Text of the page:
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Bill To Supersede Automatic Cuts Could Raise Education Spending

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Federal education spending could increase slightly in the current fiscal year if the Congress approves a bill to supersede automatic budget cuts that went into effect late last month under the provisions of the Gramm-Rudman-Hollings deficit-reduction law.

Congressional and White House budget negotiators unveiled a package of tax increases and budget reductions on Nov. 20, the day the automatic cuts took effect. The plan is expected to reduce the federal deficit by more than $70 billion over the next two years.

The negotiated package calls for about $2.6 billion in reductions in discretionary domestic programs for fiscal 1988. It allows, however, for a slight overall increase in education funding, although not up to the levels that have been approved in House and Senate appropriations bills.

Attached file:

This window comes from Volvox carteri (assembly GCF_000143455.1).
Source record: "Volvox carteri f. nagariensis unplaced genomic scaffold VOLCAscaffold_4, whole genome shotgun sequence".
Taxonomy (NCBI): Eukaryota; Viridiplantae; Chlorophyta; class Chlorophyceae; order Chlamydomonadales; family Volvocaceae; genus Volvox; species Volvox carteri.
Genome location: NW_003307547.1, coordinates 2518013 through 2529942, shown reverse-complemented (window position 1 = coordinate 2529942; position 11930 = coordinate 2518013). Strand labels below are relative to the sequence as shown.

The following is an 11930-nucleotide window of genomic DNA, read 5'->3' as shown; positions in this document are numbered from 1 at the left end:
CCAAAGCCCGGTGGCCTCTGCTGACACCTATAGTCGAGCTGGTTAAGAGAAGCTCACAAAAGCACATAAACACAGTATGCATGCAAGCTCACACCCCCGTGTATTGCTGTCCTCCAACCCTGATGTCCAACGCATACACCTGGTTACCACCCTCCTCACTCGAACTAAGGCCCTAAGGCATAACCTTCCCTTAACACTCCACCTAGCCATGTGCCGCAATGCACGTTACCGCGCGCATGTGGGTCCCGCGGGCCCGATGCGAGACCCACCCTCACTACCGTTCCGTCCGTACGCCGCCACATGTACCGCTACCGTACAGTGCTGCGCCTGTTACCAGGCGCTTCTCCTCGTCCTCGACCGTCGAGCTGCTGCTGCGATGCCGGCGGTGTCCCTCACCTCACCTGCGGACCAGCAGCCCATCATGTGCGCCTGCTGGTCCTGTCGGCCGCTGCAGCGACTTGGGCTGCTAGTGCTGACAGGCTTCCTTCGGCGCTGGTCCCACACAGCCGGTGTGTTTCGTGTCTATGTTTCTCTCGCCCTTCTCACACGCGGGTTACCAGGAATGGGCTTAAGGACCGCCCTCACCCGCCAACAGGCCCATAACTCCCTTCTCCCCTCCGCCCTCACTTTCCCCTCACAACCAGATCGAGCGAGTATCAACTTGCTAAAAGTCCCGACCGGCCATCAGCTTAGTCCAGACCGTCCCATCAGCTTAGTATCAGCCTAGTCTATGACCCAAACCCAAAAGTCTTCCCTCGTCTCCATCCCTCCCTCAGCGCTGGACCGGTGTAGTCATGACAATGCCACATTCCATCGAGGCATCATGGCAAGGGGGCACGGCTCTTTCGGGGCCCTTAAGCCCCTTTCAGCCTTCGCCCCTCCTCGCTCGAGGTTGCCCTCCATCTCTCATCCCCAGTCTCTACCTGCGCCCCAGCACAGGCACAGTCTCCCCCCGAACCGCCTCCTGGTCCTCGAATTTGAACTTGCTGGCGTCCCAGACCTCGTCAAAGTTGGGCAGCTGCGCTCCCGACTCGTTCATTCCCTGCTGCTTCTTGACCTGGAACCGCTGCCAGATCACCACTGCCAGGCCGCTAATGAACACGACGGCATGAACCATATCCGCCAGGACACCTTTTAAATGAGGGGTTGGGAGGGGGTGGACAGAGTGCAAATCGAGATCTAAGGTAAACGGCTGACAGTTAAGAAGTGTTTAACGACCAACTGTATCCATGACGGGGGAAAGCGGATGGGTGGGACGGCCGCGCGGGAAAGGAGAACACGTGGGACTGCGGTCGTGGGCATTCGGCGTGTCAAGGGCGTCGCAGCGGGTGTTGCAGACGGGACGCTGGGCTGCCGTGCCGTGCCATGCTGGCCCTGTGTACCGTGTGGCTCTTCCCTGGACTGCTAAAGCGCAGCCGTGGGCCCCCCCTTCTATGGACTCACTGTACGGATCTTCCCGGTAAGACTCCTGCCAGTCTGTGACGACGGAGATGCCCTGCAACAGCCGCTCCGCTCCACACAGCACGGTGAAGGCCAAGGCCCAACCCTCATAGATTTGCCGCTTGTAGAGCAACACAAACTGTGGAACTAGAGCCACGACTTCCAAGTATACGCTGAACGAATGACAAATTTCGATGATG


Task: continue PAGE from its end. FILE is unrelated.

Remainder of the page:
Conferees on the appropriations bills are expected to begin meeting this week to reconcile differences in the two versions and make reductions that would bring the bills into line with the negotiated agreement.

Final action on the entire federal budget is expected by the end of this month.--rrw

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